Archaeological Excavation, Leintwardine Herefordshire
The excavation was undertaken on the site of a new building on the western flank of the Roman road (the modern A4113 High Street) connecting the fortified vicus (civilian settlement) at Leintwardine (Bravonium) with the Roman town of Wroxeter (Viroconium).
Services: Archaeological Evaluation; Archaeological ExcavationLocation: Herefordshire
- Archaeological Evaluation revealed a series of cut features close to the line of the road, representing two phases of Romano-British activity separated by a period of abandonment
- Subsequent Archaeological Mitigation phase
- Confirmation of the presence in this part of Leintwardine of at least three phases of Romano-British activity
- Urns uncovered, one of which contained parts of the skull, spine, pelvis, legs and feet of a 25-40-year-old of indeterminate sex
- Exceptionally well-preserved fragments of Roman pottery were revealed
Archaeological field evaluation of the site revealed a series of cut features close to the line of the road, representing two phases of Romano-British activity separated by a period of abandonment. Fine dark grey ware pottery found in the base of a linear feature dated to the 1st -2nd -century AD whilst a single fragmentary vessel also recovered exhibited evidence of heat exposure and was interpreted as the remains of a cremation vessel.
The excavation phase confirmed the presence of at least three phases of Roman activity in the later 1st –mid-2nd century AD. Three cremation burials found at the far south end of the site strongly suggested the area was part of a larger roadside cemetery adjacent to the present High Street on the line of the important north-south Roman road forming part of Watling Street West between Caerleon and Chester).
Ditches parallel to High Street and running west-east appeared to separate the cremation area from what seemed to be agricultural activities in the northern part of the site, containing several substantial ditches running roughly north-south along the roadside and a number of pits. Evidence of crop-processing, woodland disturbance and landscape change was found, with a diversity of charcoal remains recovered from both pits and ditches, many of which were also found to contain exceptionally well-preserved fragments of Roman pottery.
A cremation pit contained the lower parts of two urns, whilst a pit about 1m to the north had a single intact urn. All three are thought to have been manufactured locally in the 1st -or early 2nd -century.
One of the urns contained parts of the skull, spine, pelvis, legs and feet of a 25-40-year-old of indeterminate sex. The relatively small quantity of bone is consistent with a ‘token’ burial typical of the Late Iron Age/Roman period. A lack of tooth roots and very small hand and foot bones may reflect the manner in which the bone was collected for burial.
Radiocarbon dates obtained from the bone placed the burial at the very end of the Iron Age or in the early Roman period while the pottery was consistent with a 1st -or early 2nd -century date.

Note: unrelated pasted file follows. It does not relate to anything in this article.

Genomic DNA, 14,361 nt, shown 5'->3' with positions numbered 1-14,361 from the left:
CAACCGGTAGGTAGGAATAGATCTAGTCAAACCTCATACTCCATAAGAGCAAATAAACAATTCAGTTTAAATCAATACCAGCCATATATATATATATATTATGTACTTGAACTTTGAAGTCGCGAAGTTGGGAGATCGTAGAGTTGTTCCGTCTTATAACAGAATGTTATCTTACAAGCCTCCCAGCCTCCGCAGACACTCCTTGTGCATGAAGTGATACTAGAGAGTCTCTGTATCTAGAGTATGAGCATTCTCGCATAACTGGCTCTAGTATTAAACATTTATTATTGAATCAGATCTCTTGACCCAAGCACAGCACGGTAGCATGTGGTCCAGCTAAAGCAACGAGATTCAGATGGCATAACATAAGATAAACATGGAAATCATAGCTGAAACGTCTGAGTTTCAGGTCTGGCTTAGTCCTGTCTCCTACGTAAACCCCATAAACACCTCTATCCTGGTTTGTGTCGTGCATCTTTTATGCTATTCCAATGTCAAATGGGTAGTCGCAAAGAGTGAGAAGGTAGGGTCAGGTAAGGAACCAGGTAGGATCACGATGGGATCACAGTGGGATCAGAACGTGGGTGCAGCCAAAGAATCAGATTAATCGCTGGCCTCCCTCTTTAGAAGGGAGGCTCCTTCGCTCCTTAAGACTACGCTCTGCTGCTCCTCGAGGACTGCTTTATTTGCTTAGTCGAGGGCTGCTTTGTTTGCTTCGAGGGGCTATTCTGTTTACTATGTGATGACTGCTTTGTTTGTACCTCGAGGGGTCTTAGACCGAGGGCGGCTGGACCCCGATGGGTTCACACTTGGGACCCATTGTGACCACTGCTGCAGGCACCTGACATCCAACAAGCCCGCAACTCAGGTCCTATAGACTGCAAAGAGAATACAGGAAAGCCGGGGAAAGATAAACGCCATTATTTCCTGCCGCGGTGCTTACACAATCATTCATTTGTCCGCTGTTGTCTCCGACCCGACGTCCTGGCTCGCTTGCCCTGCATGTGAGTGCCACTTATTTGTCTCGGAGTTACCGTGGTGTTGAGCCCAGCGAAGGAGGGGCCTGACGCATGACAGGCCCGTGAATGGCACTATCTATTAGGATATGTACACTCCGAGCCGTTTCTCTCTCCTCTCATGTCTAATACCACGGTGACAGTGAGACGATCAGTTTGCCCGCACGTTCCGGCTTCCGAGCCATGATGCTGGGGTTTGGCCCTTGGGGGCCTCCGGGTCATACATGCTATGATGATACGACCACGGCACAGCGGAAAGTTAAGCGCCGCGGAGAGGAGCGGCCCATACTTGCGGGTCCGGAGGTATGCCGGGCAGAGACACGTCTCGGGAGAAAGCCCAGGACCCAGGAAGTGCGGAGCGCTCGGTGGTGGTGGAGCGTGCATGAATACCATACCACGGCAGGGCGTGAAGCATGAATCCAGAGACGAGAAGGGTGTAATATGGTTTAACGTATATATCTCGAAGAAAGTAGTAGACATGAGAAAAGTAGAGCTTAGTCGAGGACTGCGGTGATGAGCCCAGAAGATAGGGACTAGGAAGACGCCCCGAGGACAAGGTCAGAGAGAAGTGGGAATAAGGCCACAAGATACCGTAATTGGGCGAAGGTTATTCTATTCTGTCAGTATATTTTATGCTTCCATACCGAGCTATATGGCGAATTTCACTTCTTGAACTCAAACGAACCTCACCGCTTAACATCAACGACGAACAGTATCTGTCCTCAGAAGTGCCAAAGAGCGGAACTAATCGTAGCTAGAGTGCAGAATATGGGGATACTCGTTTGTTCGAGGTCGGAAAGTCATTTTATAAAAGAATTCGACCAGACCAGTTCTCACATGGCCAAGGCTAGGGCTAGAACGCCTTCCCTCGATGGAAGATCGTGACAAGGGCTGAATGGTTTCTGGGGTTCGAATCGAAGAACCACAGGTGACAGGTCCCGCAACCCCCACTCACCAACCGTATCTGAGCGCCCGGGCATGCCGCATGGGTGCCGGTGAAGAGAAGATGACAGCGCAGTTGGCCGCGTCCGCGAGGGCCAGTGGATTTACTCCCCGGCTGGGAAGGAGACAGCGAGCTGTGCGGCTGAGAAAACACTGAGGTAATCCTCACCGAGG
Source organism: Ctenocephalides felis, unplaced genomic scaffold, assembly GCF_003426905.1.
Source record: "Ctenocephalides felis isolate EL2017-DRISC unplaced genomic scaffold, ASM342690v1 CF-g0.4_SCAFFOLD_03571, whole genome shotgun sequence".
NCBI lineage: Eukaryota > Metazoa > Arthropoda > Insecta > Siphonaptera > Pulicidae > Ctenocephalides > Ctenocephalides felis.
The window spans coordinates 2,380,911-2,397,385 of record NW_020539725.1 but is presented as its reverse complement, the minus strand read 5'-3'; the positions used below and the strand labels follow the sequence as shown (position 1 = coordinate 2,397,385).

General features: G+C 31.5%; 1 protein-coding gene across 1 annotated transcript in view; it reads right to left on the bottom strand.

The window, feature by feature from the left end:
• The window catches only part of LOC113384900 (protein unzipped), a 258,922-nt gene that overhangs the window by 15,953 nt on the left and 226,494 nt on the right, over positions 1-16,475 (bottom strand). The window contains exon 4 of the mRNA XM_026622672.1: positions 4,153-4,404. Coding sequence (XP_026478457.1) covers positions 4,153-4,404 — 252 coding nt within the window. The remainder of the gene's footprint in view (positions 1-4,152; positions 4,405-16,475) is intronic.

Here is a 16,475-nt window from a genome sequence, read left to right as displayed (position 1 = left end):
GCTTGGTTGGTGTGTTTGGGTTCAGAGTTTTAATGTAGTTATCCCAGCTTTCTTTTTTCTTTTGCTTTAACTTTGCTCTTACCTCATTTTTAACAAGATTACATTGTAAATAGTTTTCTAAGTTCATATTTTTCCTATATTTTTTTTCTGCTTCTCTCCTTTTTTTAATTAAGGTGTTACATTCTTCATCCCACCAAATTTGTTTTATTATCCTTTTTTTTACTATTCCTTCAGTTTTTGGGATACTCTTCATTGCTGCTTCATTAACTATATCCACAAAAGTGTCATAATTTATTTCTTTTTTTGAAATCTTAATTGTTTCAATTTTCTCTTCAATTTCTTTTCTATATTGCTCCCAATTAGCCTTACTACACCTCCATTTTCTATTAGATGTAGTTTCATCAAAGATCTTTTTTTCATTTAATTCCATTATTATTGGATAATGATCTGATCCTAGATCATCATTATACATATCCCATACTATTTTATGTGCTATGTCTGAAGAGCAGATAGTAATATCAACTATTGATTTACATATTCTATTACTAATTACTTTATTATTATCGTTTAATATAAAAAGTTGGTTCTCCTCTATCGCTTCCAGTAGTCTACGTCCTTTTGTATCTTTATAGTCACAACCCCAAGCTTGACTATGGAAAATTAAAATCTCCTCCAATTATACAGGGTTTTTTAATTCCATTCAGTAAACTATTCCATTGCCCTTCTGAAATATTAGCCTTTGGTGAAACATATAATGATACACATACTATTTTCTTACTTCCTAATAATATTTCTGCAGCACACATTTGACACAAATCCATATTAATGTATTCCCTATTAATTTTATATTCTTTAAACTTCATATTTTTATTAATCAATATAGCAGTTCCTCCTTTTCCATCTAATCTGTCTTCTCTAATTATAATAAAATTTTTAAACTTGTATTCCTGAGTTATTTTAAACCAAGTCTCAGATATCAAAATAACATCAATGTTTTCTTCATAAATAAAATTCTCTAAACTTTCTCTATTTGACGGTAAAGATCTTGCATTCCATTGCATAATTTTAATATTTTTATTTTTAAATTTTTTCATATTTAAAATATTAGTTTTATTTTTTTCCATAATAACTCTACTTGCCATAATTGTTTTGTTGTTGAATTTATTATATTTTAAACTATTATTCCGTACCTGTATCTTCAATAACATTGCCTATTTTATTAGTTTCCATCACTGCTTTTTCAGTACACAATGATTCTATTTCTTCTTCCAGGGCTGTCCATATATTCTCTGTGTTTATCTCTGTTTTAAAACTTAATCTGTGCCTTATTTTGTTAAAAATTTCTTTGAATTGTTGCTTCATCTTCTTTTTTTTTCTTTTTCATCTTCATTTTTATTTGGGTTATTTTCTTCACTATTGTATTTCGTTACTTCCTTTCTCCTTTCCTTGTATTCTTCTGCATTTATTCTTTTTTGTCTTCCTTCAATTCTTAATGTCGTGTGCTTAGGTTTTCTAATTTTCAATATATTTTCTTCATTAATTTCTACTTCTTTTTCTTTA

The complete rim and neck fragment of a glass unguent bottle in blue/green glass was also recovered and, whilst a secure date could not be proposed, it would appear to be of the 1st -2nd century; the inclusion of unburnt unguent bottles in funeral rites was not uncommon at this time.
The site was abandoned at some point in the mid-2nd century and substantial quantities of pottery dumped in the ditches. The date of this abandonment roughly coincided with that of the auxiliary fort at Buckton and the fortification of the town.
Cremated remains provided an opportunity to examine burial practices in a rural area, away from the southeast of England, during the Late Iron Age to Romano-British transitional period when cremation burial became more frequent, possibly associated with Roman influence, although native traditions may also have continued in some regions.
Most of the deposits at Leintwardine contained small quantities of bone which was generally too fragmented to identify as definitely human. Two cremation urns containing no identifiable human bone may have been associated with ‘cenotaphs’ or ‘memorials’, although it is possible that one may have been a grave offering meant to accompany the other rather than containing a burial in its own right.
Another urn contained relatively large pieces of bone, with little evidence of fragmentation, and parts of the skull, spine, pelvis, legs and feet could be identified as belonging to an unsexed adult aged 25-40 years at the time of death.
The predominantly buff/white colour of the bone shows it was burnt at a high temperature with enough oxygen available for long enough to ensure oxidation, suggesting the community had access to adequate supplies of suitable fuel, probably oak, and the skills and knowledge required to construct and tend a pyre effectively.
The most significant aspect of these results is that they may demonstrate the adoption of Roman customs by the local population in a comparatively remote location. A transition towards cremation burial occurred in the southeast of England during the Late Iron Age, from the mid-1st century BC, which may have been associated with Roman influence.
The burials at Leintwardine may thus either indicate rapid and early adoption of a new burial rite in a rural area or represent the continuation of existing native burial practices